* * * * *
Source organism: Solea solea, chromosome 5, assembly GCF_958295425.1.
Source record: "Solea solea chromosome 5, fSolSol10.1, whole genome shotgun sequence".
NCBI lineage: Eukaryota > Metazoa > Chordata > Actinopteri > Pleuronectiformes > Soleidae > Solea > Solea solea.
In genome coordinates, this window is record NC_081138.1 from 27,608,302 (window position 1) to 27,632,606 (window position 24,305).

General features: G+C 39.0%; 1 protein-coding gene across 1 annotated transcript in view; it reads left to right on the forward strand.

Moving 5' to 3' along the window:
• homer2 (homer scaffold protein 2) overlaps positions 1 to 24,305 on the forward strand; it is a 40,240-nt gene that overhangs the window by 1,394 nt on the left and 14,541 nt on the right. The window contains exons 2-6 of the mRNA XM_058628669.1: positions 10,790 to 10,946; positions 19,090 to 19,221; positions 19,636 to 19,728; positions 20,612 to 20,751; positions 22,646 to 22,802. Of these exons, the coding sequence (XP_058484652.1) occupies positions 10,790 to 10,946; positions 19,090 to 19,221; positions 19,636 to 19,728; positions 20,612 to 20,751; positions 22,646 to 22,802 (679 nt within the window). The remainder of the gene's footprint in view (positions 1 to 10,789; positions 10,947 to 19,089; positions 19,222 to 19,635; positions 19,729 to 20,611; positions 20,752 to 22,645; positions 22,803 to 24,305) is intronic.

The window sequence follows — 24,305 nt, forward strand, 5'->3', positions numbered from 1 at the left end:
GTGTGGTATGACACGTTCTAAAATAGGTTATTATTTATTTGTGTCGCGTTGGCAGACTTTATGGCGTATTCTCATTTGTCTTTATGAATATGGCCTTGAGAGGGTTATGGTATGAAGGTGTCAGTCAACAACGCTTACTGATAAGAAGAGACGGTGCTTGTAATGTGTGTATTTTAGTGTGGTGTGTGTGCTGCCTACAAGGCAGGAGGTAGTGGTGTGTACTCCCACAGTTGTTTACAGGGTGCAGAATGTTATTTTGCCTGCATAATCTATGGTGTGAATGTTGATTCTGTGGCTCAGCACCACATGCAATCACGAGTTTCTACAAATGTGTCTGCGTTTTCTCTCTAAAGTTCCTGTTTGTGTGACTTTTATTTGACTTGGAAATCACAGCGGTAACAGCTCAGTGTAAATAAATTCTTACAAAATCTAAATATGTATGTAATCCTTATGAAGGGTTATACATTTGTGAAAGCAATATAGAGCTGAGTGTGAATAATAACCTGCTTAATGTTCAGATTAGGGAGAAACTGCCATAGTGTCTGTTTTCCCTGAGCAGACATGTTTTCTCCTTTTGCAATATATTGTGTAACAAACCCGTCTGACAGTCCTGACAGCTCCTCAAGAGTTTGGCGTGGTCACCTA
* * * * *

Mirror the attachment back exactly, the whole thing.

Source organism: Solea solea, chromosome 5, assembly GCF_958295425.1.
Source record: "Solea solea chromosome 5, fSolSol10.1, whole genome shotgun sequence".
NCBI lineage: Eukaryota > Metazoa > Chordata > Actinopteri > Pleuronectiformes > Soleidae > Solea > Solea solea.
In genome coordinates, this window is record NC_081138.1 from 27,608,302 (window position 1) to 27,632,606 (window position 24,305).

General features: G+C 39.0%; 1 protein-coding gene across 1 annotated transcript in view; it reads left to right on the forward strand.

Moving 5' to 3' along the window:
• homer2 (homer scaffold protein 2) overlaps positions 1 to 24,305 on the forward strand; it is a 40,240-nt gene that overhangs the window by 1,394 nt on the left and 14,541 nt on the right. The window contains exons 2-6 of the mRNA XM_058628669.1: positions 10,790 to 10,946; positions 19,090 to 19,221; positions 19,636 to 19,728; positions 20,612 to 20,751; positions 22,646 to 22,802. Of these exons, the coding sequence (XP_058484652.1) occupies positions 10,790 to 10,946; positions 19,090 to 19,221; positions 19,636 to 19,728; positions 20,612 to 20,751; positions 22,646 to 22,802 (679 nt within the window). The remainder of the gene's footprint in view (positions 1 to 10,789; positions 10,947 to 19,089; positions 19,222 to 19,635; positions 19,729 to 20,611; positions 20,752 to 22,645; positions 22,803 to 24,305) is intronic.

The window sequence follows — 24,305 nt, forward strand, 5'->3', positions numbered from 1 at the left end:
GTGTGGTATGACACGTTCTAAAATAGGTTATTATTTATTTGTGTCGCGTTGGCAGACTTTATGGCGTATTCTCATTTGTCTTTATGAATATGGCCTTGAGAGGGTTATGGTATGAAGGTGTCAGTCAACAACGCTTACTGATAAGAAGAGACGGTGCTTGTAATGTGTGTATTTTAGTGTGGTGTGTGTGCTGCCTACAAGGCAGGAGGTAGTGGTGTGTACTCCCACAGTTGTTTACAGGGTGCAGAATGTTATTTTGCCTGCATAATCTATGGTGTGAATGTTGATTCTGTGGCTCAGCACCACATGCAATCACGAGTTTCTACAAATGTGTCTGCGTTTTCTCTCTAAAGTTCCTGTTTGTGTGACTTTTATTTGACTTGGAAATCACAGCGGTAACAGCTCAGTGTAAATAAATTCTTACAAAATCTAAATATGTATGTAATCCTTATGAAGGGTTATACATTTGTGAAAGCAATATAGAGCTGAGTGTGAATAATAACCTGCTTAATGTTCAGATTAGGGAGAAACTGCCATAGTGTCTGTTTTCCCTGAGCAGACATGTTTTCTCCTTTTGCAATATATTGTGTAACAAACCCGTCTGACAGTCCTGACAGCTCCTCAAGAGTTTGGCGTGGTCACCTA